-Sanctuary Basilica, Malta
-from Gospel Night (BOA Editions, 2011)
In On the Nature of Things Erotic, F. Gonzalaz-Crussi reminds us, “The purpose of the erotic is not the subjugation of the weak by the autocratic and powerful, but the creation, out of the two commingled beings, of a new and more perfect entity.”
Guenette: It would be tempting—and easy—to describe your poetry as narrative. Yet there are extreme bursts of lyrical intensity illuminating so many of your poems. What guides you as you move between these gestures? How do you hope that movement might affect a reader?
Waters: I’m not conscious of “a reader,” or at least I don’t think I am. I would prefer not to be. John Logan noted that “The first audience is the listening part of yourself,” and the classical pianist Glenn Gould stated that “the ideal artist-to-audience relationship is one to zero.” I don’t mean to be dismissive, and certainly I listen to myself as that imaginary reader might listen to me, so the poem is affected, if not influenced, by some inchoate notion of audience. What this may mean, finally, is that I prize clarity. What guides me between narrative and lyric modes is my ear. I want poems that flow upon and beneath a musical surface, so try to allow syllables, words and phrases their distinct currents, letting them course and chime down the page. I also prize sound work, such as rhyme and slant rhyme, syllabic cadence, and juicy diction, especially where it’s not fully anticipated. A poem should announce itself unselfconsciously, as poems by Dickinson and Frost, for example, often do. They enter us, then surprise us with their staying power. The lyric gestures in my poems mean to make them memorable beyond their stories.
Guenette: You noted something that Conrad said, that “a work of art should carry its justification in every line”—could you talk more about what guides your choices toward such an end?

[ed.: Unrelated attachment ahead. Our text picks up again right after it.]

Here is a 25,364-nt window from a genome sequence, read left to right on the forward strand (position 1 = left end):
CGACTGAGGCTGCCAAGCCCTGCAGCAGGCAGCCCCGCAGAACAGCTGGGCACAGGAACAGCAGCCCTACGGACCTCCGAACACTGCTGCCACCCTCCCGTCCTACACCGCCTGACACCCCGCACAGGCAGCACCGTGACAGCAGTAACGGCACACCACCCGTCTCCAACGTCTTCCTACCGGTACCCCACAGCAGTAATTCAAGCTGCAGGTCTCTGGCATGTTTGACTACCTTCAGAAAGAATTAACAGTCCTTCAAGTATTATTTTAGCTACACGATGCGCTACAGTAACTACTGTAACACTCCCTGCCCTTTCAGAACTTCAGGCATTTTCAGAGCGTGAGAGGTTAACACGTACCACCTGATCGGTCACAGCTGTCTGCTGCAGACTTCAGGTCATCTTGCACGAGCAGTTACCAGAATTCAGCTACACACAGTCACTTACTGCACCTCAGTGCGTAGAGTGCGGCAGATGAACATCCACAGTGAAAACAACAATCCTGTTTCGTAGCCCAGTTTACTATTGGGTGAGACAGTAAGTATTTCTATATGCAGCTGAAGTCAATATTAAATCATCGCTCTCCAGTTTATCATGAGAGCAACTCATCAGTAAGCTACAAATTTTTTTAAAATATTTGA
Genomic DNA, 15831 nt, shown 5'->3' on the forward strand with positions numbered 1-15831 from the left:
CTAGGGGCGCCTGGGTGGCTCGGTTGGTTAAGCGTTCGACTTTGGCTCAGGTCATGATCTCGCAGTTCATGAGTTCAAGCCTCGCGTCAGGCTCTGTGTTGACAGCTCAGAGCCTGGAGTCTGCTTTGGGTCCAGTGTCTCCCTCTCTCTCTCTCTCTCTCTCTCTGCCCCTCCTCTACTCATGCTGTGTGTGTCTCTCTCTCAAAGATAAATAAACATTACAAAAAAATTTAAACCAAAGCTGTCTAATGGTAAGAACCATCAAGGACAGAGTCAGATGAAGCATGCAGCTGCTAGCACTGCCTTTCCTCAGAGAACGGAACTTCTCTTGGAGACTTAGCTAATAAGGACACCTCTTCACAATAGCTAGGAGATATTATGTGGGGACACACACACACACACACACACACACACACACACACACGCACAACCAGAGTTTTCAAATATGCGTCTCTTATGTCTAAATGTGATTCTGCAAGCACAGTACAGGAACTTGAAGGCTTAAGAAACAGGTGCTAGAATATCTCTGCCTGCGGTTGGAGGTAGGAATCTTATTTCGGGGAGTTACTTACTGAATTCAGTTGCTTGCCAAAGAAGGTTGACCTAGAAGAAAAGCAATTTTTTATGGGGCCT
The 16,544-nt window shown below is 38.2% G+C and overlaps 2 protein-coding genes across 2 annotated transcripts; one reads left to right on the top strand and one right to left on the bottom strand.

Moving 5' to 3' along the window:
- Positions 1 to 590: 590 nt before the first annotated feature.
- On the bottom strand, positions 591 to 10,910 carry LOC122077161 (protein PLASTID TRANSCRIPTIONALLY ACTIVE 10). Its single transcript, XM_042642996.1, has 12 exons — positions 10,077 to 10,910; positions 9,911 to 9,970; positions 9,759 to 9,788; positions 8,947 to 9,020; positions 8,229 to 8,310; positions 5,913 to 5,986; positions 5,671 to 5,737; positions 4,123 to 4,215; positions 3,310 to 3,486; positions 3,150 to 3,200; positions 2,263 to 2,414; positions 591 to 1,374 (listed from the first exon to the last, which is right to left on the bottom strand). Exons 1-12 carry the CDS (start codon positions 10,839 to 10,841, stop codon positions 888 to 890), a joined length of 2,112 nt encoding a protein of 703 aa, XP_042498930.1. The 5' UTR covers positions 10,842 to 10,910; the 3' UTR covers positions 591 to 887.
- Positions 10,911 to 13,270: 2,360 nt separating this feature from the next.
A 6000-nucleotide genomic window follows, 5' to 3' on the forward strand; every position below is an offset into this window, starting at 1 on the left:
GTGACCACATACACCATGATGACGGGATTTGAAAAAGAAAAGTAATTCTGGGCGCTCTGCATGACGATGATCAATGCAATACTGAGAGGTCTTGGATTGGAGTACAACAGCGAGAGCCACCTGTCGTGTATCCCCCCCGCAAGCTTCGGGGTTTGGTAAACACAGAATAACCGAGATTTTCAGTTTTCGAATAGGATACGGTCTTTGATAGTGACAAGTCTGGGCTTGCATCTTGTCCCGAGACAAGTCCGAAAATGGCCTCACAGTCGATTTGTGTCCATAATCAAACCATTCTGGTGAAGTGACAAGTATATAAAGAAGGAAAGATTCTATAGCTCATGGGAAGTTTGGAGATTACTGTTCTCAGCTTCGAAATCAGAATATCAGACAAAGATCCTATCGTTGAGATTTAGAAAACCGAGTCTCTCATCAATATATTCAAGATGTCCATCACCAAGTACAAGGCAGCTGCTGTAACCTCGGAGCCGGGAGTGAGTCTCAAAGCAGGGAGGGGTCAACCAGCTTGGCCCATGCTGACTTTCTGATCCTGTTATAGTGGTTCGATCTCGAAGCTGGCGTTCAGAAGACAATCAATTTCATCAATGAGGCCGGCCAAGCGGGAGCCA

Waters: Conrad may have been thinking about prose, but I like to take his use of “line” more literally, applying it to poetry, as I do when a visual artist, Matisse, say, speaks of the use of the line in painting: “One must always search for the desire of the line, where it wishes to enter, where to die away.” Poetry is written in lines, even though a single line or several lines may constitute a sentence. A line should have balance and heft. Each line should be essential to the poem, interesting and evocative in itself, holding each of the preceding lines in the foreground while anticipating the lines that follow. Is this really possible? I like to think so. I try to avoid clutter in my lines, any unnecessary articles and pronouns that often disrupt a poem’s music and become tedious in their repetitions. I try to avoid obvious word choice, and to pay attention to the possibilities of syntax. Let me add another virtue to those of clarity and sound work: cleanliness, which still lies next to godliness (let’s close with a couplet):